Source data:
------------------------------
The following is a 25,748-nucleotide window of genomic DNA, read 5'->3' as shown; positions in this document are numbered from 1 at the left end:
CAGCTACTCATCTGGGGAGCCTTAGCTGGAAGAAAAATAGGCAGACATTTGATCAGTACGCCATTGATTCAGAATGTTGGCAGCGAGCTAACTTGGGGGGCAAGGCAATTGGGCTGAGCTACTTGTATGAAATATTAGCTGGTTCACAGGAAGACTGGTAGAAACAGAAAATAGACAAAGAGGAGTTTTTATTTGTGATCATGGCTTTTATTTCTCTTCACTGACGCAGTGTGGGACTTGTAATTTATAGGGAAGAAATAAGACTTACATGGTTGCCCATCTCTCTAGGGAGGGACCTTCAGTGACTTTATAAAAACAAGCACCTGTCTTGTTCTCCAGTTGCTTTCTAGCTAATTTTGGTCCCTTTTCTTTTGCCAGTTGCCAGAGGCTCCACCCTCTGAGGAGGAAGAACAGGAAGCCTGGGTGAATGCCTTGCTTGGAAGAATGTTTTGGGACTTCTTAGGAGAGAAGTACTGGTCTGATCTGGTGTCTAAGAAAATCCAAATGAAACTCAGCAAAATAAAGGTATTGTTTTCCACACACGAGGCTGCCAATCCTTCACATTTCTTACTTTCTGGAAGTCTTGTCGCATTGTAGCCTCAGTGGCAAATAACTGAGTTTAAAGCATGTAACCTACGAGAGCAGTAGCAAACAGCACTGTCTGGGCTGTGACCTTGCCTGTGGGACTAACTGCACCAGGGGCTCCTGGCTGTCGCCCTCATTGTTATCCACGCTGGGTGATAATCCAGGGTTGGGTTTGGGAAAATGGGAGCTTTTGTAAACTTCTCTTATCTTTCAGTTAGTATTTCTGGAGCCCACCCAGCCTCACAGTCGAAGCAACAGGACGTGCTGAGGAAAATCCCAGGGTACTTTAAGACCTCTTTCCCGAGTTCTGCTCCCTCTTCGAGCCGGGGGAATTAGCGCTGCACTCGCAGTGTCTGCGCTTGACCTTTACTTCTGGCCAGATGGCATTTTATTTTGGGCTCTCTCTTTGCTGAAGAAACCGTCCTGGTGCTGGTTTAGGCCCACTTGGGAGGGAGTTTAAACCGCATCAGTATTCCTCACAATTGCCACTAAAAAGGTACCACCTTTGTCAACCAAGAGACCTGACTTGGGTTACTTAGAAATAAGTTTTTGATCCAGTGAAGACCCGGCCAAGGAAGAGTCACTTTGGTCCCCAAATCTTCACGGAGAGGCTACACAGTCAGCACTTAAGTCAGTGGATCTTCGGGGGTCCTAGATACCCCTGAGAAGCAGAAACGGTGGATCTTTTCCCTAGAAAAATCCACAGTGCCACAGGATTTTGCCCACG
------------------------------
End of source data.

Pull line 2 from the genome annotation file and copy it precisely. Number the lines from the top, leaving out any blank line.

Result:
CAGCTACTCATCTGGGGAGCCTTAGCTGGAAGAAAAATAGGCAGACATTTGATCAGTACGCCATTGATTCAGAATGTTGGCAGCGAGCTAACTTGGGGGGCAAGGCAATTGGGCTGAGCTACTTGTATGAAATATTAGCTGGTTCACAGGAAGACTGGTAGAAACAGAAAATAGACAAAGAGGAGTTTTTATTTGTGATCATGGCTTTTATTTCTCTTCACTGACGCAGTGTGGGACTTGTAATTTATAGGGAAGAAATAAGACTTACATGGTTGCCCATCTCTCTAGGGAGGGACCTTCAGTGACTTTATAAAAACAAGCACCTGTCTTGTTCTCCAGTTGCTTTCTAGCTAATTTTGGTCCCTTTTCTTTTGCCAGTTGCCAGAGGCTCCACCCTCTGAGGAGGAAGAACAGGAAGCCTGGGTGAATGCCTTGCTTGGAAGAATGTTTTGGGACTTCTTAGGAGAGAAGTACTGGTCTGATCTGGTGTCTAAGAAAATCCAAATGAAACTCAGCAAAATAAAGGTATTGTTTTCCACACACGAGGCTGCCAATCCTTCACATTTCTTACTTTCTGGAAGTCTTGTCGCATTGTAGCCTCAGTGGCAAATAACTGAGTTTAAAGCATGTAACCTACGAGAGCAGTAGCAAACAGCACTGTCTGGGCTGTGACCTTGCCTGTGGGACTAACTGCACCAGGGGCTCCTGGCTGTCGCCCTCATTGTTATCCACGCTGGGTGATAATCCAGGGTTGGGTTTGGGAAAATGGGAGCTTTTGTAAACTTCTCTTATCTTTCAGTTAGTATTTCTGGAGCCCACCCAGCCTCACAGTCGAAGCAACAGGACGTGCTGAGGAAAATCCCAGGGTACTTTAAGACCTCTTTCCCGAGTTCTGCTCCCTCTTCGAGCCGGGGGAATTAGCGCTGCACTCGCAGTGTCTGCGCTTGACCTTTACTTCTGGCCAGATGGCATTTTATTTTGGGCTCTCTCTTTGCTGAAGAAACCGTCCTGGTGCTGGTTTAGGCCCACTTGGGAGGGAGTTTAAACCGCATCAGTATTCCTCACAATTGCCACTAAAAAGGTACCACCTTTGTCAACCAAGAGACCTGACTTGGGTTACTTAGAAATAAGTTTTTGATCCAGTGAAGACCCGGCCAAGGAAGAGTCACTTTGGTCCCCAAATCTTCACGGAGAGGCTACACAGTCAGCACTTAAGTCAGTGGATCTTCGGGGGTCCTAGATACCCCTGAGAAGCAGAAACGGTGGATCTTTTCCCTAGAAAAATCCACAGTGCCACAGGATTTTGCCCACG